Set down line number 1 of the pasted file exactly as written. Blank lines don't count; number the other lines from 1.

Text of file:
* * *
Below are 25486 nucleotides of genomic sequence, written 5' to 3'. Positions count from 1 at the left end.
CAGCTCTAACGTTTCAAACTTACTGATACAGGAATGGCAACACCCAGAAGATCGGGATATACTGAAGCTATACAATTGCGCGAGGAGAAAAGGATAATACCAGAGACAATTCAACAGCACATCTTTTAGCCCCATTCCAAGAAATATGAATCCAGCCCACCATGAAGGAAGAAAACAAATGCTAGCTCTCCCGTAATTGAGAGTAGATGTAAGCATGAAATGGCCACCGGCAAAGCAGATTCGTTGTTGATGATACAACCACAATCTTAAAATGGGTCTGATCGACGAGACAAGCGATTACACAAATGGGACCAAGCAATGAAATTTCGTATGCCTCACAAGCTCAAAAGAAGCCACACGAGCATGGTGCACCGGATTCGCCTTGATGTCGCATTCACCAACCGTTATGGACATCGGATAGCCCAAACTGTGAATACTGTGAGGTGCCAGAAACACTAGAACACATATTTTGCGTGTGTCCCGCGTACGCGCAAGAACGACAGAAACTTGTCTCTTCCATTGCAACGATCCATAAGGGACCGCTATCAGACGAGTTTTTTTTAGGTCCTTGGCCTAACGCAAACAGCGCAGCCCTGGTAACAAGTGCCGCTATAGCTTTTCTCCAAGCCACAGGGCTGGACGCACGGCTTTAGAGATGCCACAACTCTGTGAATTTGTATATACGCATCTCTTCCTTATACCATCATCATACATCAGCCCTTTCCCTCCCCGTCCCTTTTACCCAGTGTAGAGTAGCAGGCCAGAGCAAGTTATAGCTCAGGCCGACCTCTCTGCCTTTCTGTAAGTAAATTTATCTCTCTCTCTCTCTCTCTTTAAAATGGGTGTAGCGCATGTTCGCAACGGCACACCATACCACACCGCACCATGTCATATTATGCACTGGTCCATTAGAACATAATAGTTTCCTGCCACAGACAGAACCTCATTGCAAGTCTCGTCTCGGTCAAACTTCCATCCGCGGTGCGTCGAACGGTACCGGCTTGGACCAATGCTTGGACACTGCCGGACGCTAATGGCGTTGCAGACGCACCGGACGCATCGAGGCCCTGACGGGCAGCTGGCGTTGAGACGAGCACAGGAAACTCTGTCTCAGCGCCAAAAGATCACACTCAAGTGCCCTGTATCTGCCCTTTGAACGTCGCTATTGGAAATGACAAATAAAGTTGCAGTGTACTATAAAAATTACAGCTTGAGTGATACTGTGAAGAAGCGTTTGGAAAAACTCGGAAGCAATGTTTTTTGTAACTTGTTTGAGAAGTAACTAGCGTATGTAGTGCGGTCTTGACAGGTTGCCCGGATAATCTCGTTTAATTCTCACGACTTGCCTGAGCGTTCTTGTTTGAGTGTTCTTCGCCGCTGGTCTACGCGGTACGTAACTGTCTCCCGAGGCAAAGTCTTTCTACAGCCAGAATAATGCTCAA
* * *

Below are 25486 nucleotides of genomic sequence, written 5' to 3'. Positions count from 1 at the left end.